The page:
By now you may have heard about the social justice warrior OUTRAGE at the alleged harassment and general online abuse of Mockingbird writer Chelsea Cain.

Cain wrote the book from a feminist perspective, apparently, and the title culminated with this cover:

The Daily Dot reports (among many other outlets) that Cain quit Twitter after getting fed up with all the invective:

This cover, drawn by Joelle Jones, provoked a barrage of unpleasant messages to Chelsea Cain on Twitter. In a series of tweets that have since been deleted with the deactivation of her account, Cain wrote, “I’m in my office dealing w/ misogynist bullies on Twitter” instead of spending time with her 11-year-old daughter, adding, “I’m just done here. I’m amazed at the cruelty comics brings out in people.”

The Twitter campaign #StandWithChelseaCain got underway, with folks like above Nick BOOson participating. Here’s more:

Comics writers Ed Brubaker on Twitter, and Frank Tieri on Facebook, offered Cain words of support.

However, at least one Twitterite began asking questions about all these abusive tweets Cain supposedly had received:

That’s author Rob Kroese who correctly noted in subsequent tweets that just because Cain deleted her Twitter account doesn’t mean all the (alleged) harassing tweets will disappear as a result.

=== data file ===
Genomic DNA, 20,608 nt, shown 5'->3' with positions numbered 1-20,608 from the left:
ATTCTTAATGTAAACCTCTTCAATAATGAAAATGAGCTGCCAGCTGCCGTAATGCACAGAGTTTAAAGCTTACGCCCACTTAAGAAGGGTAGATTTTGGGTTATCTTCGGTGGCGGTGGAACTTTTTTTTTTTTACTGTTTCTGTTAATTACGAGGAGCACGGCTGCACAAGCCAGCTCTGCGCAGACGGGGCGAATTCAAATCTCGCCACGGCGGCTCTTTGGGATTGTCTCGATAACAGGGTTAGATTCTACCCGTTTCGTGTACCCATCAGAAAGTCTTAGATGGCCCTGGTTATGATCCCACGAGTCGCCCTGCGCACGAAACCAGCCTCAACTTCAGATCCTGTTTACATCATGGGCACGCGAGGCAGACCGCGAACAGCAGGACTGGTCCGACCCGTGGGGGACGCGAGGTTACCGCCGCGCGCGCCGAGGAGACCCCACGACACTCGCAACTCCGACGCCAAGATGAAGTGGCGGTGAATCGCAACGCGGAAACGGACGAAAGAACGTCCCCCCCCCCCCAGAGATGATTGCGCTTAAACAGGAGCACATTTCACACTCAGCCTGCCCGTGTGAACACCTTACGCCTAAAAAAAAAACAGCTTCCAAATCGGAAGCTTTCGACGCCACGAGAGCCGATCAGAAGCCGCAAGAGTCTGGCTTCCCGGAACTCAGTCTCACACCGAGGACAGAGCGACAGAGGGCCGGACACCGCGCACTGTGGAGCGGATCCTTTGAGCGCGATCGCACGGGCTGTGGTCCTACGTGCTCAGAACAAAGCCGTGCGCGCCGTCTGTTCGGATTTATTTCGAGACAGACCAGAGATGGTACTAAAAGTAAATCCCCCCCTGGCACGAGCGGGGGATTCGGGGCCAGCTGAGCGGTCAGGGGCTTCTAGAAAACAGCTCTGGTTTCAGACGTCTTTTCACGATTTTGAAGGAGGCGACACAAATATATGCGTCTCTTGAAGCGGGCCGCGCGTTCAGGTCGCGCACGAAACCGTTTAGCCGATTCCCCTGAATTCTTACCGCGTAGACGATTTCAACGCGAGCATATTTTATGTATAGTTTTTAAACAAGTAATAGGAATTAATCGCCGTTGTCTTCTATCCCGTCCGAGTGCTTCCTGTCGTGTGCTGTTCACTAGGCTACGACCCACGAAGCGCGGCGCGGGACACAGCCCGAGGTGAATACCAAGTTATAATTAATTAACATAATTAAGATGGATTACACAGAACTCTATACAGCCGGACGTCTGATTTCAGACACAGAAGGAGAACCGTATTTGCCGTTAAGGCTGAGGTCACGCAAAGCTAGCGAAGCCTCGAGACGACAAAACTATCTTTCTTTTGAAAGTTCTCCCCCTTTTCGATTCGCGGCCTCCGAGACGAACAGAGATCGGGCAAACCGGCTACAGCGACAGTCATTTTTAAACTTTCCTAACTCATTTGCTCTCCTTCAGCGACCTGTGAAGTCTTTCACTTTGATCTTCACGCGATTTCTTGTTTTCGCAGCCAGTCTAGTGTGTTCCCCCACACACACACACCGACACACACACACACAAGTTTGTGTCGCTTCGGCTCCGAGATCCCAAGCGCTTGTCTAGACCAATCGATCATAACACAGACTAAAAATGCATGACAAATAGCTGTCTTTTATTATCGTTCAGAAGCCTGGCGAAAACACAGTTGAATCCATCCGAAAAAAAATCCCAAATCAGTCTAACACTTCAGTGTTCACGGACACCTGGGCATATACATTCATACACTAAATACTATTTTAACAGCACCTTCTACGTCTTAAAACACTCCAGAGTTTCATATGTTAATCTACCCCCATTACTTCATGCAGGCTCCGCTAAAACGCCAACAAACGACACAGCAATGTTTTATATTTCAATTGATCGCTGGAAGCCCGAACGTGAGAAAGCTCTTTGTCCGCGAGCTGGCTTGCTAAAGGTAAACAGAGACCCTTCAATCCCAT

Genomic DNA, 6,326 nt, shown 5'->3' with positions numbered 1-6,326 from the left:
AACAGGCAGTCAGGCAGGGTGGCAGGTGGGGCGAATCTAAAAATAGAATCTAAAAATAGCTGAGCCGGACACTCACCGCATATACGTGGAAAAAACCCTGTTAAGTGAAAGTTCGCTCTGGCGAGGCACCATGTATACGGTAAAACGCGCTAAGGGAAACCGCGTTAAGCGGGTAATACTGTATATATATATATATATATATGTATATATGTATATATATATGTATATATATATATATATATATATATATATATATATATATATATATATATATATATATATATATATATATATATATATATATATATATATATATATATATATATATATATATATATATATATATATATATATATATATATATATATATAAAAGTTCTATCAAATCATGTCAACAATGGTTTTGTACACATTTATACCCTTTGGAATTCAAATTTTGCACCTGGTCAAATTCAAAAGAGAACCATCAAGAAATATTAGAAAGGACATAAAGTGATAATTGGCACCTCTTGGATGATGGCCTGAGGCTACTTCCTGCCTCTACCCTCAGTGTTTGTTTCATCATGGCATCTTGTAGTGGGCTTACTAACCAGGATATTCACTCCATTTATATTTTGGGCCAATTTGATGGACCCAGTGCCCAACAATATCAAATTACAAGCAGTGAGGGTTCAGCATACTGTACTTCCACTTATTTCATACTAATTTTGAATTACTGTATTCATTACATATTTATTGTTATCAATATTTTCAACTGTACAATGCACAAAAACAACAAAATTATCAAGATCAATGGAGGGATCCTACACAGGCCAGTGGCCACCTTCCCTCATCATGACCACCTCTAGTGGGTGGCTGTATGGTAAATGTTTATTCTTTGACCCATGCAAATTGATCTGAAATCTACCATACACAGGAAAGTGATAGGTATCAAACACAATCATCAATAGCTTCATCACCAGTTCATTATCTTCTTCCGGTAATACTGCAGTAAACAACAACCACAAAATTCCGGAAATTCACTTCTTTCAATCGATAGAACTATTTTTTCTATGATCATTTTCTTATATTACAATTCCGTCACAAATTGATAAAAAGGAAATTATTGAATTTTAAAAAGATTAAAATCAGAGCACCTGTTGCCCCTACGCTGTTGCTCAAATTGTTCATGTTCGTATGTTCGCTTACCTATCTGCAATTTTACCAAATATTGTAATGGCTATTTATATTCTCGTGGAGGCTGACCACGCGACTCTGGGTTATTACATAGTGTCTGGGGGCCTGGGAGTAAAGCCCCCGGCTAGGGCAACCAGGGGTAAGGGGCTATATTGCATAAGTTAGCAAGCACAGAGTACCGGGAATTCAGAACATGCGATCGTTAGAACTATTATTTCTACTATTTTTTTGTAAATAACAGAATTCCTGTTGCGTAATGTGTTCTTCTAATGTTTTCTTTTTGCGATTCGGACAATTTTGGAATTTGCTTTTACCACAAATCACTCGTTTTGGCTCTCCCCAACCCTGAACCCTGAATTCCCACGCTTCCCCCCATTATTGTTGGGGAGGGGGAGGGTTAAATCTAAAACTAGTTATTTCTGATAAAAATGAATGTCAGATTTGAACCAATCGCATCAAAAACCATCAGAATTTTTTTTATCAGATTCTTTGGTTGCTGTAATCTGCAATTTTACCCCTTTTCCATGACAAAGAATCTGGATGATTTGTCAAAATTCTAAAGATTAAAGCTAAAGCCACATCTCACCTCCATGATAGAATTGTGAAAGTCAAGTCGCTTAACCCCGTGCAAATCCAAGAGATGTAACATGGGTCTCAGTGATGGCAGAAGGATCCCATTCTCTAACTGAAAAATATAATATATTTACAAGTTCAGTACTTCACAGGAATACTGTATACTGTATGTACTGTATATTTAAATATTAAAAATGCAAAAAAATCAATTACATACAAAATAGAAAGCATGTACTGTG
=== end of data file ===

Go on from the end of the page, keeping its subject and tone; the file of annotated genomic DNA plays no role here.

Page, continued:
And then lo and behold — it seems a mountain was made out of the proverbial molehill:

I loved Twitter.  I made friends.  I maintained friendships.  I was delighted when I got to exchange texts with my favorite podcaster or a TV actor or writer I love.  And I had a huge network of other comic book industry professionals who offered me daily support and invaluable advice.  I mentored teenagers and exchanged tweets with readers and tried to be funny sometimes.

But know that I did not leave Twitter because of rape threats or because someone had posted my address, or any of the truly vile tactics you hear about.  I left Twitter because of the ordinary daily abuse that I decided I didn’t want to live with anymore.

Emphasis mine. So what we ended up with was a manufactured social justice warrior controversy over a (female) writer vamoosing Twitter because she had had it with its general negativity.